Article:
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Toxic people act as vampires that suck out all the positive energies from a space, replacing it with negative energy that they emit.
Many of the ancient schools of spirituality in the east believe that all of life is an exchange of energies. And the energies around us influence the way we feel, live and even our health. Toxic people act as vampires that suck out all the positive energies from a space, replacing it with negative energy that they emit, leaving everyone around them drained emotionally. We have all come across at least one person in our life around whom we feel perpetually fatigued. It could be a co-worker, a family member, a classmate or even a partner. In my case, it’s a family member.
Imagine a day that is important to you – an anniversary, a birthday, or maybe even a festival. You wake up in the morning looking forward to the day, planning what you would like to do. And then those plans go for a toss because there is one toxic person who will suck out all the energy from around you with their remarks, till you feel too tired to carry out the plans you made. After this happened to me yesterday, on my 40th birthday, due to a family member I live with, I thought about how I could have handled the day, and the situation differently. Here are some thoughts.
“You need a thousand bulbs to light up the night sky, but just one to dispel the darkness.” Toxic people often have such strong negative auras around them that it overpowers any positive energy that others might transmit. Just as we need to edge closer to the one bulb glowing in the dark to see light, similarly we need to focus on the positive people around us to get back our lost energy. In my case, I could have shifted focus to wishes from my husband, kid, siblings, relatives and parents, and the dozens of messages I received from friends and co-workers.
Most toxic people will use a lot of emotional manipulation to make sure you are as miserable as them. The first instinct in such cases is to help them out, show them compassion and try to infuse them with positivity. But doing this with no result for too long will leave one’s mind with irreversible damage. Know the point at which you have to break it off with such a person. You may not be able to physically move away from them. But learn to mentally move away from such people. This will also help you to do better.
Toxic people are often toxic for a reason. This holds for 90% of the cases, in which case you can be compassionate and try to nudge them towards things that will help address the root cause. But if, like me, you are stuck with a person who falls into the remaining 10%, where even after a prolonged time you are unable to figure out the root cause of their behaviour, then go back and read (2), and be compassionate to yourself, since you’ve tried your best.
Often when the negativity of one person overpowers the positivity that others bring, a feeling of despair sets in and to counter that one gives in even to unreasonable demands, just to maintain some semblance of peace. However, this respite is temporary and eventually, it will leave you with a feeling of lack of self-respect. So, if you have a toxic person around you, call out their toxic behaviour, else it might harm more people than just you. If like me, you do not like being confrontational, then this can be a tough call, but know that it will be in your own best interests.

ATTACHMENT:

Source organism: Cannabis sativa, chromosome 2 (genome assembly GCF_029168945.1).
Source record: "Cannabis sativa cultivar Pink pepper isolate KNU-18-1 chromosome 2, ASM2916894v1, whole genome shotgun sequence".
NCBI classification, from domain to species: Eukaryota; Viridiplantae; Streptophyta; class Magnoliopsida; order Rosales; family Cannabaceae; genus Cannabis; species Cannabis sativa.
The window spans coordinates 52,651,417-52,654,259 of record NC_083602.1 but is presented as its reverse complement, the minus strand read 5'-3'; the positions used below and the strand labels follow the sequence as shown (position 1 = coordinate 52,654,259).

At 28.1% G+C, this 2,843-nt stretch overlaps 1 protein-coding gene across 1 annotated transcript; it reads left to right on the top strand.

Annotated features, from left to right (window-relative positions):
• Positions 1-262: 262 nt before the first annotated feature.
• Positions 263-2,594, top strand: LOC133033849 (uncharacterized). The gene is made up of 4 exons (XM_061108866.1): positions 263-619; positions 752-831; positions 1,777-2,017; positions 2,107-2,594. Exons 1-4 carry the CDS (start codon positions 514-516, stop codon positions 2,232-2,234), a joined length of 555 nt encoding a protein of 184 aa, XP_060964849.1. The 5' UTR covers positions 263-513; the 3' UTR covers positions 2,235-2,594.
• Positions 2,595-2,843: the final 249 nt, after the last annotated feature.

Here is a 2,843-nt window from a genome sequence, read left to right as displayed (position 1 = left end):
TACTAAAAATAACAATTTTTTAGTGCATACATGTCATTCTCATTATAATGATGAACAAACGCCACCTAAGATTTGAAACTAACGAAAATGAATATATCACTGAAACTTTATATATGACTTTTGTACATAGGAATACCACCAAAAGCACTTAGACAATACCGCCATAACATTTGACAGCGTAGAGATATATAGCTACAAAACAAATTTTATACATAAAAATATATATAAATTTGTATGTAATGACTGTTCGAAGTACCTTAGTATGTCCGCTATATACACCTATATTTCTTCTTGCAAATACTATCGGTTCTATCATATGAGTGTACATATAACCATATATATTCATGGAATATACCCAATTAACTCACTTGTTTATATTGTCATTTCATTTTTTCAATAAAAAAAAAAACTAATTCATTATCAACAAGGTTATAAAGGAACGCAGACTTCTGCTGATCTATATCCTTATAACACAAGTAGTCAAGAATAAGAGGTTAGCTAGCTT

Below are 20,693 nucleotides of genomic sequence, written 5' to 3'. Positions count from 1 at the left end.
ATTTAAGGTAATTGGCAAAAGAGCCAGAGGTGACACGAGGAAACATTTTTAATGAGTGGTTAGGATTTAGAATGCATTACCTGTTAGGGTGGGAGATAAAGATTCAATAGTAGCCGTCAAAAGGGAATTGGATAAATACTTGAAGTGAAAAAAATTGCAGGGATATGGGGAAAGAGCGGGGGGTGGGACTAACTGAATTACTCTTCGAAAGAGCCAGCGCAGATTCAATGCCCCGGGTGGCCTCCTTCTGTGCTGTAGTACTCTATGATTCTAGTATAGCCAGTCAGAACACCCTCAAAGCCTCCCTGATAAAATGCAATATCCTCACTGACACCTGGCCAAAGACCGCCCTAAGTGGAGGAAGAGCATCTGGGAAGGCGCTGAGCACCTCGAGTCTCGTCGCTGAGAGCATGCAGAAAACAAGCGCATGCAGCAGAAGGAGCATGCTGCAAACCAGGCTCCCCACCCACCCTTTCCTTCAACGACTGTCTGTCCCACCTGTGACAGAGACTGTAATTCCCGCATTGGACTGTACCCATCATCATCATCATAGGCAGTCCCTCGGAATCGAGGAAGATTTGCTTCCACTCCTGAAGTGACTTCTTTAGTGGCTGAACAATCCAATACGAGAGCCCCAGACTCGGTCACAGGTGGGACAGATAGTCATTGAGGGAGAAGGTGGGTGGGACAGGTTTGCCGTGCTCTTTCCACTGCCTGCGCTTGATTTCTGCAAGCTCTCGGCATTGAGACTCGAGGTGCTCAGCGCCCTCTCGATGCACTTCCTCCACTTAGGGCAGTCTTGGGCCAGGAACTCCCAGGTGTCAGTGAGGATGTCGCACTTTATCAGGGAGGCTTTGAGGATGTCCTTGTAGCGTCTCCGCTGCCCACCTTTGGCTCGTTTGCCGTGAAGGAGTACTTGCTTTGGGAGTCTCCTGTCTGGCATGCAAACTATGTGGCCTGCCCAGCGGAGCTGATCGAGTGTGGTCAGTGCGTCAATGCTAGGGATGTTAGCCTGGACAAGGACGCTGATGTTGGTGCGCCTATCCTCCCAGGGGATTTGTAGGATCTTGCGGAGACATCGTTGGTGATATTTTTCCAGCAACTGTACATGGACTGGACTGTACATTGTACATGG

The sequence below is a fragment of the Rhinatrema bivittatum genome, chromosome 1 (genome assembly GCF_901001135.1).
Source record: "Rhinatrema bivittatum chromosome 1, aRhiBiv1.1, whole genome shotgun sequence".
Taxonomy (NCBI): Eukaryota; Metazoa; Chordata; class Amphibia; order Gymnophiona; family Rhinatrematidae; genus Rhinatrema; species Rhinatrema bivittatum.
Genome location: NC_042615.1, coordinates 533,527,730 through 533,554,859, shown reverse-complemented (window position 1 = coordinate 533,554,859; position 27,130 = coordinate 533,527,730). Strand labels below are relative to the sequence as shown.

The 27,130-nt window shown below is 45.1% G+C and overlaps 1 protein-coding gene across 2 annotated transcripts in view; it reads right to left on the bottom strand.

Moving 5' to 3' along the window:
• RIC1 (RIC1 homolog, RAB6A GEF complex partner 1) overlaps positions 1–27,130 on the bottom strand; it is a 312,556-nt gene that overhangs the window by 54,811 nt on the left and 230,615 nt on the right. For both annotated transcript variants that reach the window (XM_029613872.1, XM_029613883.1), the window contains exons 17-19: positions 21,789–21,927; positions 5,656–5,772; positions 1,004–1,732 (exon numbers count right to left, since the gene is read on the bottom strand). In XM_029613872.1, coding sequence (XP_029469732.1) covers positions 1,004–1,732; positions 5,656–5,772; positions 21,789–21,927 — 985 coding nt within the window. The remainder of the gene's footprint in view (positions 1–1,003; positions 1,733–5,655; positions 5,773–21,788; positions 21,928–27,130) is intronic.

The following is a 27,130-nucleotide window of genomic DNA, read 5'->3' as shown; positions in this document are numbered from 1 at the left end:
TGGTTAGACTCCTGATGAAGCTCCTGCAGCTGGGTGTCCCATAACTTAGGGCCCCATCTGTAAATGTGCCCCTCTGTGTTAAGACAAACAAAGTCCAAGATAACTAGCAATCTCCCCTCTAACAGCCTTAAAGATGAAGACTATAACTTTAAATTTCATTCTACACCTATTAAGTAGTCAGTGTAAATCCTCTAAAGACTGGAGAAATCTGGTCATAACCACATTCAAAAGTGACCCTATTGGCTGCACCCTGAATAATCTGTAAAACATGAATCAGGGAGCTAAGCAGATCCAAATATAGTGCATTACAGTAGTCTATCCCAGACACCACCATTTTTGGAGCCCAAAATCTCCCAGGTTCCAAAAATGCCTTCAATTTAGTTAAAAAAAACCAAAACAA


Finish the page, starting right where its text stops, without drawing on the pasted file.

What are the techniques that you use to manage toxic people around you?
Image Credits: Ben White on Unsplash
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Rajshri Deshpande, who played the fiery protagonist in Trial by Fire along with Abhay Deol speaks of her journey and her social work.
Rajshri Deshpande as the protagonist in ‘Trial by Fire’, the recent Netflix show has received raving reviews along with the show itself for its sensitive portrayal of the Uphaar Cinema Hall fire tragedy, 1997 and its aftermath.
The limited series is based on the book by the same name written by Neelam and Shekhar Krishnamoorthy, who lost both their children in the tragedy. We got an opportunity to interview Rajshri Deshpande who played Neelam Krishnamoorthy, the woman who has been relentlessly crusading in the court for holding the owners responsible for the sheer negligence.
Rajshri Deshpande is more than an actor. She is also a social warrior, the rare celebrity from the film industry who has also gone back to her roots to give to poverty struck farming villages in her native Marathwada, with her NGO Nabhangan Foundation. Of course a chance to speak with her one on one was a must!
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The thirty-one-year-old marketing manager in a leading eCommerce company in India sat straight in her seat, her eyes on the screen, her fingers punching furiously into the keys. She was in a flow and wanted to finish the report while the thoughts and words were coming effortlessly into her mind.
Natu-Natu. The mellifluous ringtone interrupted her thoughts. She frowned at her mobile phone with half a mind to keep it ringing until she noticed the caller’s name on the screen, making her pick up the phone immediately.
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